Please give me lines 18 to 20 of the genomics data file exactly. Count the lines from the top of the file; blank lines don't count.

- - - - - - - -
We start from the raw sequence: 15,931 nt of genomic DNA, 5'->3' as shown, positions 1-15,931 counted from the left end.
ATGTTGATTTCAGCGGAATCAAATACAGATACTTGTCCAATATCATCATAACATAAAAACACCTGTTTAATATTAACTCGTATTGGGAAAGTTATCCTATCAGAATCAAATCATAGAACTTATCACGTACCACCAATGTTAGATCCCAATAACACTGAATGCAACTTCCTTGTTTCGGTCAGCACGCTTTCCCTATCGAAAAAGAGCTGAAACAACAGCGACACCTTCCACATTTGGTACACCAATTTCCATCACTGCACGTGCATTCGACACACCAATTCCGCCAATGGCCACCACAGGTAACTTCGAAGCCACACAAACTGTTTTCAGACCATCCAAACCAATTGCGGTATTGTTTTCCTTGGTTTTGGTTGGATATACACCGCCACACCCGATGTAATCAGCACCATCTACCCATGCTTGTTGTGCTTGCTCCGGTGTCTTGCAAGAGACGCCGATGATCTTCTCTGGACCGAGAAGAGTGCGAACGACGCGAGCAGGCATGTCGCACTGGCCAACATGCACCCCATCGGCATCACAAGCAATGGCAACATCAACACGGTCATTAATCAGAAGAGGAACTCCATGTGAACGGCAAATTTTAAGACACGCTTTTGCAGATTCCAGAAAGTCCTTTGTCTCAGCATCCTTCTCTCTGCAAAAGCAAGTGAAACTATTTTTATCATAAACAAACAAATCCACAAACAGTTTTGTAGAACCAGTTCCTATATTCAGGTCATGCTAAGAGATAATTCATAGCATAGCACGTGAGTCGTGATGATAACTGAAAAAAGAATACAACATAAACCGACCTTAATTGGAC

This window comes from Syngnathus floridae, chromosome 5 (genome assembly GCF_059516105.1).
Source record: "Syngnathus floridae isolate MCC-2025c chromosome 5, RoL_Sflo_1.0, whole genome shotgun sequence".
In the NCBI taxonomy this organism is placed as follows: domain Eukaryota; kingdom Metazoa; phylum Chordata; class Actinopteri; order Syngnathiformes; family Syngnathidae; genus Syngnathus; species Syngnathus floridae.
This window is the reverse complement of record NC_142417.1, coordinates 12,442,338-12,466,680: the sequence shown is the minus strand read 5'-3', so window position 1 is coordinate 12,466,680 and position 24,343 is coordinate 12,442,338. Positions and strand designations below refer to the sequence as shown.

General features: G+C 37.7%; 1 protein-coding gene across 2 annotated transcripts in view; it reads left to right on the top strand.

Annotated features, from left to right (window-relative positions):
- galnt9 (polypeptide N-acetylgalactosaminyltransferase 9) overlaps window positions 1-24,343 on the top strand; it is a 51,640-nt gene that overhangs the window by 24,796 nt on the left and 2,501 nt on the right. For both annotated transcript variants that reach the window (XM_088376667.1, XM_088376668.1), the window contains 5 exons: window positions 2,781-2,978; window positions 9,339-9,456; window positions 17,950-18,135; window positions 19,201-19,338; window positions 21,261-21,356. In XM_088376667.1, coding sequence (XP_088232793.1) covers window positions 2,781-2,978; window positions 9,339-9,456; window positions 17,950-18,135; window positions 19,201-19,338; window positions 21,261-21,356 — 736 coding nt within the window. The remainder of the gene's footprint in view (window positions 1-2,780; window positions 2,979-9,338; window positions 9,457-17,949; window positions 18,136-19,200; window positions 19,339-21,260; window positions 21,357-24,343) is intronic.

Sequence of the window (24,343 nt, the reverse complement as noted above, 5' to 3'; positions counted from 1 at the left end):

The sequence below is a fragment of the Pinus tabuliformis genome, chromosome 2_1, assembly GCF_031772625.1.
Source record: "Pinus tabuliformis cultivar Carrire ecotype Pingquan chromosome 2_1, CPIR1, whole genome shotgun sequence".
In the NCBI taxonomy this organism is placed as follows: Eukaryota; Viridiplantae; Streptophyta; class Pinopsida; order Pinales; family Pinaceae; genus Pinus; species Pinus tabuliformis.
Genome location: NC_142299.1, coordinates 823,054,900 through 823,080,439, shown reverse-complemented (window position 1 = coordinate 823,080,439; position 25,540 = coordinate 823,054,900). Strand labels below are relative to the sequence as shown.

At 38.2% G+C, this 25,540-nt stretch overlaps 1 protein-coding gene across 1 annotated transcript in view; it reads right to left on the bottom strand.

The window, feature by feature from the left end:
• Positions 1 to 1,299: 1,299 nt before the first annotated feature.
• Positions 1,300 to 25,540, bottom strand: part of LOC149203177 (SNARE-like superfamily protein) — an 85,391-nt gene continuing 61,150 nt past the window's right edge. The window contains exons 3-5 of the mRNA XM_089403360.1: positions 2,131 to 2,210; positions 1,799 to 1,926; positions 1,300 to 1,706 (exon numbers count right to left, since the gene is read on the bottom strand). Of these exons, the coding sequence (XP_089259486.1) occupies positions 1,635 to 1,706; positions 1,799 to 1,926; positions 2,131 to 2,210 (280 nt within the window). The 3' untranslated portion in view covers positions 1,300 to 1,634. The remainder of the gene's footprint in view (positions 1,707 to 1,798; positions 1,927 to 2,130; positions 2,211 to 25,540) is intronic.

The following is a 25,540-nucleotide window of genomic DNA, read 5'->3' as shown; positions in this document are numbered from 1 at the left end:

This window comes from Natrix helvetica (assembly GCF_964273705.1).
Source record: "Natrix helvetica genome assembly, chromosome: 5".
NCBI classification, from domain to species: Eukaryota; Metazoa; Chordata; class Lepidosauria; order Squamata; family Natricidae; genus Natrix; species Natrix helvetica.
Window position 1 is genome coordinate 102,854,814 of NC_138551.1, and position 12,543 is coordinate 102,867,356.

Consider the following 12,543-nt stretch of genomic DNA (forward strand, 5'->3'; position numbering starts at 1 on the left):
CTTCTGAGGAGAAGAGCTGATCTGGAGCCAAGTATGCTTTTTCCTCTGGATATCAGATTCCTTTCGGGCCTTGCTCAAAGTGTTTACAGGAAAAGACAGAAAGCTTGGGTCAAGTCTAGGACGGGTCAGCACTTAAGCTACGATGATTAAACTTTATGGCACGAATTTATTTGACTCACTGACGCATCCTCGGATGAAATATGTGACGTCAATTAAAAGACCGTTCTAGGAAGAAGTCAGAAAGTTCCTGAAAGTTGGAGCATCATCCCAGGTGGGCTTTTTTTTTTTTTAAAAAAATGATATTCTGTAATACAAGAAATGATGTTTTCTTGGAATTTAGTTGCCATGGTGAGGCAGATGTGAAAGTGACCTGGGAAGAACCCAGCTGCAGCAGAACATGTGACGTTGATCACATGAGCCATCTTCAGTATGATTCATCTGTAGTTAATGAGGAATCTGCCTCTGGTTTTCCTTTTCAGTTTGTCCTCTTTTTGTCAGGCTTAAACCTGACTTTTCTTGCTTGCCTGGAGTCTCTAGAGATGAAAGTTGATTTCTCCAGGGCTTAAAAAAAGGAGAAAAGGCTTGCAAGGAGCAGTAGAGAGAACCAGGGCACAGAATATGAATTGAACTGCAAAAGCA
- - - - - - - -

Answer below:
• Positions 1,300 to 25,540, bottom strand: part of LOC149203177 (SNARE-like superfamily protein) — an 85,391-nt gene continuing 61,150 nt past the window's right edge. The window contains exons 3-5 of the mRNA XM_089403360.1: positions 2,131 to 2,210; positions 1,799 to 1,926; positions 1,300 to 1,706 (exon numbers count right to left, since the gene is read on the bottom strand). Of these exons, the coding sequence (XP_089259486.1) occupies positions 1,635 to 1,706; positions 1,799 to 1,926; positions 2,131 to 2,210 (280 nt within the window). The 3' untranslated portion in view covers positions 1,300 to 1,634. The remainder of the gene's footprint in view (positions 1,707 to 1,798; positions 1,927 to 2,130; positions 2,211 to 25,540) is intronic.

The following is a 25,540-nucleotide window of genomic DNA, read 5'->3' as shown; positions in this document are numbered from 1 at the left end:

This window comes from Natrix helvetica (assembly GCF_964273705.1).